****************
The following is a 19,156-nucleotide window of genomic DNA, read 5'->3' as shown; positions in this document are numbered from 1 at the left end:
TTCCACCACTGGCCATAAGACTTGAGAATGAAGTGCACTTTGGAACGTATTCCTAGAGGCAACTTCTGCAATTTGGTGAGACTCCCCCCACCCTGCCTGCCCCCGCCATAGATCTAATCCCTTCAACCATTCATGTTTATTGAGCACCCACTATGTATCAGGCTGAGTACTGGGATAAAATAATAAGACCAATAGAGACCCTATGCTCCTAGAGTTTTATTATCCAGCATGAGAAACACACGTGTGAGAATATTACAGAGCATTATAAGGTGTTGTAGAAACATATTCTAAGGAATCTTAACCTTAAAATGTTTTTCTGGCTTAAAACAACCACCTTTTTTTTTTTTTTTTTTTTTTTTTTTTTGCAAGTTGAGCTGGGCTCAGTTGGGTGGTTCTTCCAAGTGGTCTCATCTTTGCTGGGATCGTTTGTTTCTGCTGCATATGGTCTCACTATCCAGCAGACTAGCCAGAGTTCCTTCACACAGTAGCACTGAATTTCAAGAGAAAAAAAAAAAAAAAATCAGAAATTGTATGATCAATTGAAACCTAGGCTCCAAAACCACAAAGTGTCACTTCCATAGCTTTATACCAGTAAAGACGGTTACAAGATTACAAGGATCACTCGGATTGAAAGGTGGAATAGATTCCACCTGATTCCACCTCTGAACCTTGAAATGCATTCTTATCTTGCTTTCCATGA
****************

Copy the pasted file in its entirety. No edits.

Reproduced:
The following is a 19,156-nucleotide window of genomic DNA, read 5'->3' as shown; positions in this document are numbered from 1 at the left end:
TTCCACCACTGGCCATAAGACTTGAGAATGAAGTGCACTTTGGAACGTATTCCTAGAGGCAACTTCTGCAATTTGGTGAGACTCCCCCCACCCTGCCTGCCCCCGCCATAGATCTAATCCCTTCAACCATTCATGTTTATTGAGCACCCACTATGTATCAGGCTGAGTACTGGGATAAAATAATAAGACCAATAGAGACCCTATGCTCCTAGAGTTTTATTATCCAGCATGAGAAACACACGTGTGAGAATATTACAGAGCATTATAAGGTGTTGTAGAAACATATTCTAAGGAATCTTAACCTTAAAATGTTTTTCTGGCTTAAAACAACCACCTTTTTTTTTTTTTTTTTTTTTTTTTTTTTGCAAGTTGAGCTGGGCTCAGTTGGGTGGTTCTTCCAAGTGGTCTCATCTTTGCTGGGATCGTTTGTTTCTGCTGCATATGGTCTCACTATCCAGCAGACTAGCCAGAGTTCCTTCACACAGTAGCACTGAATTTCAAGAGAAAAAAAAAAAAAAAATCAGAAATTGTATGATCAATTGAAACCTAGGCTCCAAAACCACAAAGTGTCACTTCCATAGCTTTATACCAGTAAAGACGGTTACAAGATTACAAGGATCACTCGGATTGAAAGGTGGAATAGATTCCACCTGATTCCACCTCTGAACCTTGAAATGCATTCTTATCTTGCTTTCCATGA